# Analytical treatment of kinetic exchange models

Kinetic exchange models are very simple and powerful tool to understand the processes in the ideal gasses. These simple models enabled Boltzmann to formulate the principles of statistical physics [1, 2]. In previous text we already talked about some of the simplest models, but we did not write about a very important topic - their analytical treatment. It appears that analytical treatment is one of the most serious drawbacks of these models - in certain cases the equations become very complex or even analytically unsolvable. While, our usual approach, one-step processes (previously discussed on Physics of Risk from the point of view of the Kirman model) can be treated analytically with ease in most of the cases [3, 4]. In this text we will discuss two main techniques used to analytically obtain statistical features of the kinetic exchange models.

## Master equation

As is common in statistical physics we can use the Master equation to describe the interaction between two particles. Let us assume that before interactions the particles have energies \( (u_i, u_j) \) and after the interaction \( (u_i', u_j') \), In such case:

\begin{equation} \partial_t f(u) = \left[ \partial_t f(u_i) + \partial_t f(u_j) + \partial_t f(u_i') + \partial_t f(u_j')\right]_{u_i,u_j,u_i',u_j' = u} . \end{equation}

It should be straightforward to see that this Master equation includes terms of two types - first type is related to the situation before interaction, while the other describes the changes after interaction. Terms "before interaction" should describe decrease in probability density, as the particles may be selected from the vicinity of \( u \), while the terms after "the interaction" should increase the probability density, as the particles may arrive to the vicinity of \( u \). As the particles are selected uniformly at random, then the probability density will decrease proportionally to the probability to find the particle in the vicinity (namely to itself):

\begin{equation} \partial_t f(u_i) \sim - f(u_i) , \quad \partial_tf(u_j) \sim - f(u_j) . \end{equation}

We also know that after the interaction the energy of the particles will be uniformly distributed in the interval \( [ 0 , u_i + u_j] \), thus the probability that particle will arrive to a certain vicinity is:

\begin{equation} \partial_t f(u_i') \sim \int_{u_i'}^\infty \left[\int_0^U f(u_i) f(U-u_i) \mathrm{d} u_i \right]\frac{\mathrm{d} U}{U}, \end{equation}

\begin{equation} \partial_t f(u_j') \sim \int_{u_j'}^\infty \left[\int_0^U f(u_i) f(U-u_i) \mathrm{d} u_i \right]\frac{\mathrm{d} U}{U} . \end{equation}

In the above the external integral means that the final distribution of energies of the particles is uniform. While the internal integral describes the probability to find two particles with a total energy of \( U= u_i +u_j \).

Thus by putting these into the Master equation we obtain:

\begin{equation} N \partial_t f(u) = - 2 f(u) + 2 \int_{u}^\infty \left[\int_0^U f(u_i) f(U-u_i) \mathrm{d} u_i \right]\frac{\mathrm{d} U}{U} . \end{equation}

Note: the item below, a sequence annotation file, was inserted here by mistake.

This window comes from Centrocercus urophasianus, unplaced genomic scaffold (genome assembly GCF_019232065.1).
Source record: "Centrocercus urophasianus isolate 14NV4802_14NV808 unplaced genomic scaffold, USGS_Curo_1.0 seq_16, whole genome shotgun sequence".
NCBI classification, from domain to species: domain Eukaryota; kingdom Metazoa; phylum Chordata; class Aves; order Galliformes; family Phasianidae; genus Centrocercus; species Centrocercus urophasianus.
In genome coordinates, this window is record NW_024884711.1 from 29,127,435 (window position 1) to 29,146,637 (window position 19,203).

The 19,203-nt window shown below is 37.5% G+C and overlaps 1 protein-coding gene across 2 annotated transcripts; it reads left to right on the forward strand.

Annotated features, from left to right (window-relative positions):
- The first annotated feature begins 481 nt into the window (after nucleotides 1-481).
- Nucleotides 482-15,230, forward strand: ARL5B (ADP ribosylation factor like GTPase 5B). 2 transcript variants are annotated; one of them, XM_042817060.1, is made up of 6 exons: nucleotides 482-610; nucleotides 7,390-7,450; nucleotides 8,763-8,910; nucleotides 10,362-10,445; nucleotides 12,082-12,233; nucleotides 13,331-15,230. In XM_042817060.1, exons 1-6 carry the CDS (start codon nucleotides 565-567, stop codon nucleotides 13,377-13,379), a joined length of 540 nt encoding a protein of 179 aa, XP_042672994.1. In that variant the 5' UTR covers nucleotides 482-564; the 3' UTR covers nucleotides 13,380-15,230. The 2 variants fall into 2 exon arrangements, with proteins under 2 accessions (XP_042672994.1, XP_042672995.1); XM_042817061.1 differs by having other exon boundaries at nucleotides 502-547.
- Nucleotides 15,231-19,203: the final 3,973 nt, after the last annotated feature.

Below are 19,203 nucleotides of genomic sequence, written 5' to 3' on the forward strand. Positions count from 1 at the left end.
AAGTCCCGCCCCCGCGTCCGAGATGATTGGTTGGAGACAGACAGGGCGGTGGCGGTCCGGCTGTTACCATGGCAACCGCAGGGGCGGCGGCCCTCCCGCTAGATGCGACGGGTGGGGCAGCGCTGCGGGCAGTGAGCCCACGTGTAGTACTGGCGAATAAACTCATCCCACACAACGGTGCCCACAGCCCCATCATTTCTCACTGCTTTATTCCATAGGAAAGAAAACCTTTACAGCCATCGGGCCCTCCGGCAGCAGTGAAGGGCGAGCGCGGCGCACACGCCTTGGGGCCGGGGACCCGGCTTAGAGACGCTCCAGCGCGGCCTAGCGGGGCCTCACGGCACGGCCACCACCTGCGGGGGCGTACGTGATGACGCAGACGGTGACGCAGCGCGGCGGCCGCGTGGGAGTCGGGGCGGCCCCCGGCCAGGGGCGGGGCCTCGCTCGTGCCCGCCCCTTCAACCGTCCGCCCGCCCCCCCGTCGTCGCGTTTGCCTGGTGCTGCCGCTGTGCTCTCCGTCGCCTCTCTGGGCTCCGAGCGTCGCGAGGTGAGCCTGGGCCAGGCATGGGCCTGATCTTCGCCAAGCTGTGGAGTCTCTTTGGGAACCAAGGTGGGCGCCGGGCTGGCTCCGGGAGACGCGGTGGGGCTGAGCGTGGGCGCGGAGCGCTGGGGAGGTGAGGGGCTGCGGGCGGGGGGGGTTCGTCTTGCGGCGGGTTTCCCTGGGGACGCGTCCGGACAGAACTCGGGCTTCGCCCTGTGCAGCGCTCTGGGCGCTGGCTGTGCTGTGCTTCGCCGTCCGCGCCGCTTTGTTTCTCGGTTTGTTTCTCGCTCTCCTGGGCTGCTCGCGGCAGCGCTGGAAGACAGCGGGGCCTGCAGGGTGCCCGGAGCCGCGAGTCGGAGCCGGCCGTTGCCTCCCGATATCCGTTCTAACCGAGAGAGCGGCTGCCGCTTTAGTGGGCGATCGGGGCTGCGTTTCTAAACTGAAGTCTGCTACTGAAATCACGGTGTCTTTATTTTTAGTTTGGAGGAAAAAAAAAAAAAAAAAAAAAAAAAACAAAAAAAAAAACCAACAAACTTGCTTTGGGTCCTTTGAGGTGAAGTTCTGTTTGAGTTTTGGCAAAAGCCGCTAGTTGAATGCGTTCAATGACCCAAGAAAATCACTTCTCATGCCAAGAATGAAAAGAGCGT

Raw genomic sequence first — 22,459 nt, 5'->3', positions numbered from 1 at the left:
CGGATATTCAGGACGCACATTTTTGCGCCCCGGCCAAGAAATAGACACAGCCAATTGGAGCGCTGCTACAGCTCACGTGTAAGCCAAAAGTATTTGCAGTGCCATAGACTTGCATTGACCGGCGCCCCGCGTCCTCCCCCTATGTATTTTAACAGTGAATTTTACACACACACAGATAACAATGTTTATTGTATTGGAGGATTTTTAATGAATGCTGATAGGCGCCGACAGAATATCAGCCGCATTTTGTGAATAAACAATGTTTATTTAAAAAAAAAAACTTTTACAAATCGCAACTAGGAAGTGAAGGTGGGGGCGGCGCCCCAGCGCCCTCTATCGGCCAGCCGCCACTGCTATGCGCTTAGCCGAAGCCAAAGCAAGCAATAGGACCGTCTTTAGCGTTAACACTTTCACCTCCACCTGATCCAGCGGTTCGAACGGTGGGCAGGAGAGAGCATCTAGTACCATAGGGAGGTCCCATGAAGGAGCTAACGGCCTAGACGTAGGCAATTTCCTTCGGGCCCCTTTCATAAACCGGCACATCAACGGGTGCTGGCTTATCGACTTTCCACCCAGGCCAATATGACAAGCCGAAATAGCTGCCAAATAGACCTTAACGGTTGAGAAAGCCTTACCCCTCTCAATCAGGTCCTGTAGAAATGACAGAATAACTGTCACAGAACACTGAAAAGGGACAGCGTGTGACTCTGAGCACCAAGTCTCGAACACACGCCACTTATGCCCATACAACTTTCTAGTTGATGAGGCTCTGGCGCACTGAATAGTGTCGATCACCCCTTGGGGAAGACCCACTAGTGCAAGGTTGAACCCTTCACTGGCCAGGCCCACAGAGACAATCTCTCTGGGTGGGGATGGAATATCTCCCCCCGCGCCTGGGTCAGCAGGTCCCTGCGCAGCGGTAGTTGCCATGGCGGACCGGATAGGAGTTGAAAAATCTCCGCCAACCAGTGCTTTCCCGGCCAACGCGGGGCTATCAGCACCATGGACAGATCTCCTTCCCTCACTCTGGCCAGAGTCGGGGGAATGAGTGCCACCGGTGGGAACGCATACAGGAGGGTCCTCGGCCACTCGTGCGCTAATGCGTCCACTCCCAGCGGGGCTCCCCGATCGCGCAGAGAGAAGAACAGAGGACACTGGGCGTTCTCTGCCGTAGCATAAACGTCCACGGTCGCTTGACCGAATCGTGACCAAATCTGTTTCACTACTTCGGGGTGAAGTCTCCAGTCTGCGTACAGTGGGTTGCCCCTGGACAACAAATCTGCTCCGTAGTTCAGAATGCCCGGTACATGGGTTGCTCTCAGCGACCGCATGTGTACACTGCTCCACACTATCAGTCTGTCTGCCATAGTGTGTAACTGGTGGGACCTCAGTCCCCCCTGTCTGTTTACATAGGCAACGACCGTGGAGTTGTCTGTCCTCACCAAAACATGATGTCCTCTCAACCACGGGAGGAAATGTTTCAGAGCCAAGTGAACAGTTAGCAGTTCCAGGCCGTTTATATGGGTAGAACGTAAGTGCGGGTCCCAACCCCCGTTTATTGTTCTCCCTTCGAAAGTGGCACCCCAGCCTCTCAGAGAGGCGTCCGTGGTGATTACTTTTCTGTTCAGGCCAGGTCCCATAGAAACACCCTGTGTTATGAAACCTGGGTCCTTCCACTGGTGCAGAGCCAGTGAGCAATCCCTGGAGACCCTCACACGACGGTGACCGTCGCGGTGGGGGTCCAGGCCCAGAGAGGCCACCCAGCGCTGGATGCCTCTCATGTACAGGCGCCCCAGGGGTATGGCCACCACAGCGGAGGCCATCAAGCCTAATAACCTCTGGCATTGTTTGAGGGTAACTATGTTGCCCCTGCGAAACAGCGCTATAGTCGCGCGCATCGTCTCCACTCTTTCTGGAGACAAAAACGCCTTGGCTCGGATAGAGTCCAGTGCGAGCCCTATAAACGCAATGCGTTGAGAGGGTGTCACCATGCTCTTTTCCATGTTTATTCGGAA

It should be pretty straightforward to see that \( f(u) = \exp(-u) \) is a stationary probability density function. The problem is that this case is very simple, while in a more complex cases the integrals may be extremely hard to evaluate both analytically and numerically.

## Obtaining the moments of the stationary distribution

In a more complex cases we may attempt to find the distinct moments of the stationary distribution [5]. E. q., in case of kinetic exchange model with savings we can write down:

\begin{equation} \langle X^m \rangle = \langle [ \kappa X_1 + \varepsilon(1-\kappa ) (X_1 + X_2) ]^m \rangle . \end{equation}

After the expansion and simplification we obtain:

\begin{equation} \langle X^m \rangle = \sum_{k=0}^m \binom{m}{k}\frac{\kappa ^{m-k} (1-\kappa )^k}{k+1} \sum_{p=0}^{k}\binom{k}{p} \langle X^{m-p} \rangle \langle X^p \rangle . \end{equation}

From this equation we can work out the moments one by one. Let us recall that we have previously seen that the Gamma distribution is a good approximation of the stationary probability density of this model. Let us check! As you can see up until the third moment everything seems fine:

\begin{equation} \langle X^2 \rangle = \frac{2+\kappa }{1+2 \kappa } =\langle x^2_\gamma \rangle , \quad \langle X^3 \rangle =\frac{3 (2+\kappa )}{(1 + 2 \kappa ^2)} = \langle x^3_\gamma\rangle , \end{equation}

while the fourth moments are not equal, though the difference is negligible:

\begin{equation} \langle X^4 \rangle \neq \langle x^4_\gamma \rangle ,\quad \left| 1 - \frac{\langle x^4_\gamma\rangle}{\langle X^4\rangle} \right| < 10^{-3}, \: \forall \kappa \in [0,1] . \end{equation}

Thus as we can see the stationary distribution is clearly not a Gamma distribution, though it is rather close approximation. Sadly it is impossible to guess the form of the actual stationary distribution.

## References

- P. Ball. The physical modelling of society: A historical perspective. Physica A 314: 1-14 (2002).
- M. Patriarca, A. Chakraborti. Kinetic exchange models: From molecular physics to social science. American Journal of Physics 81: 618-623 (2013). doi: 10.1119/1.4807852.
- M. Aoki, H. Yoshikawa. Reconstructing Macroeconomics: A Perspektive from Statistical Physics and Combinatorial Stochastic Processes. Cambridge University Press, 2007.
- N. G. van Kampen. Stochastic process in Physics and Chemistry. North Holland, Amsterdam, 2007.
- M. Lallouache. Kinetic wealth exchange models: some analytical aspects. Ecole Centrale Paris, Master thesis, 2010.